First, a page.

The ACSM’s Health & Fitness Journal has released its 11th Annual Worldwide Survey for Fitness Trends in 2017. While many of the trends cover fitness and exercise, others are specifically relevant for companies that seek to provide a well-run workplace wellness program.
The survey is run by Walter R. Thompson, Associate Dean for Graduate Studies and Research and a tenured Regents’ Professor of Kinesiology and Health (College of Education & Human Development) and in the School of Public Health, and in the Department of Nutrition (Byrdine F. Lewis School of Nursing and Health Professions) at Georgia State University in Atlanta.
The study states: “The 2017 worldwide survey of fitness trends is now in its 11th consecutive year. It helps the health and fitness industry make critical programming and business decisions. The results are applicable to all four sectors of the health and fitness industry (commercial for-profit clubs, clinical or medical fitness programs, corporate wellness programs, and community-based not-for-profit fitness programs). Although no one can accurately predict the future of any industry, this survey helps to track trends in the field that can assist owners, operators, program directors, and personal trainers with making important business decisions.”
Two of the areas listed in the survey that focus on workplace wellness: No. 15 Wellness coaching and No. 16 Worksite health promotion.
“15. Wellness coaching. Wellness coaching has been in the top 20 since 2010. It was listed at no. 17 in 2014, no. 13 in 2015 and 2016, and now no. 15. Wellness coaching is the integration of behavioral-change science with health promotion, disease prevention, and rehabilitation. Wellness coaching often uses a one-on-one approach similar to a personal trainer, with the coach providing support, guidance, encouragement, and confirmation when short- and long-term goals are reached. The wellness coach focuses on the client’s values, needs, vision, aspirations, and goals. According to the 2017 trends survey (and results from past surveys), it seems as though some personal trainers and other health and fitness professionals are now adopting wellness coaching and its principled techniques of behavior change into their clients’ exercise sessions.”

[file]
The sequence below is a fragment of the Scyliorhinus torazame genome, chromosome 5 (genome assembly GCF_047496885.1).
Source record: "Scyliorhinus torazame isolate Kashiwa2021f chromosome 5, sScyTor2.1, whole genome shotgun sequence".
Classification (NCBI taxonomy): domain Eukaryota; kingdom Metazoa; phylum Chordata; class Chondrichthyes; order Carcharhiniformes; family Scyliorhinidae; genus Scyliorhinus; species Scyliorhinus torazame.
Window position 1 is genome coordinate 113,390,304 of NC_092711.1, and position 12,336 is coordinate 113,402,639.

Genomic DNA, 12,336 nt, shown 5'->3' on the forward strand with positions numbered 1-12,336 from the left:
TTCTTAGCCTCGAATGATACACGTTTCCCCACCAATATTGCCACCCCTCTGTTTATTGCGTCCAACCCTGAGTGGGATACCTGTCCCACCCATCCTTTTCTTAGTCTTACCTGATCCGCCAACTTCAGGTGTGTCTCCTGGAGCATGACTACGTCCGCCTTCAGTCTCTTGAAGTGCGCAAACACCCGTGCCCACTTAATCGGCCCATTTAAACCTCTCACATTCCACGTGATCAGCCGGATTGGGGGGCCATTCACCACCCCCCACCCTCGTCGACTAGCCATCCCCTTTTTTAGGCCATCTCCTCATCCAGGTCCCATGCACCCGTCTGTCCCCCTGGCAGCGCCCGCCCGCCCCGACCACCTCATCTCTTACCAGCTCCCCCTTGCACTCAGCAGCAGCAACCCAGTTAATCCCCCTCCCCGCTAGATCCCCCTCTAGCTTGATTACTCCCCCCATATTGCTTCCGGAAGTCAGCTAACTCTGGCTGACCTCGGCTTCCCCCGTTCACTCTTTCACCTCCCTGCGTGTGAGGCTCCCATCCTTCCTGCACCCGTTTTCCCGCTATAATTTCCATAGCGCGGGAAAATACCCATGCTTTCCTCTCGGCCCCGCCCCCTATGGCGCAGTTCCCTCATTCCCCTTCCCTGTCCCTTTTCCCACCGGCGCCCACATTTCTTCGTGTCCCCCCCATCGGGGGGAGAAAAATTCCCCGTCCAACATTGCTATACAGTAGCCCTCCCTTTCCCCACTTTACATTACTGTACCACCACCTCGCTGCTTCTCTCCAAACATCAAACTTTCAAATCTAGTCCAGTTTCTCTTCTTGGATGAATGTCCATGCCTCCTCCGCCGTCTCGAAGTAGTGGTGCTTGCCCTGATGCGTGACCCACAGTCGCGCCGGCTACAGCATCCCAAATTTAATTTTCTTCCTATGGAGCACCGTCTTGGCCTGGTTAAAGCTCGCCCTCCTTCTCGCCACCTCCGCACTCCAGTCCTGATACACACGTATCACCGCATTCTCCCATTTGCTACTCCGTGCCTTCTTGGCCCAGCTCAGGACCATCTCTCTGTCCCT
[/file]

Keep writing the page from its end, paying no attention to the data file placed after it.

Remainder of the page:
“16. Worksite health promotion. Many worksite health promotion programs are physically housed within the company or corporation campus although many other programs contract with independent commercial or community-based programs. These programs are designed to improve the health and well-being of employees. Worksite health promotion is a trend for a range of programs and services that evaluate employee health, health care costs, and worker productivity. Once a need is determined, worksite health promotion professionals build programs based on the greatest need (for example, smoking-cessation programs or weight loss programs). Within the context of health care reform in the United States and rising health care costs everywhere, worksite health promotion programs may take on additional importance in the future.”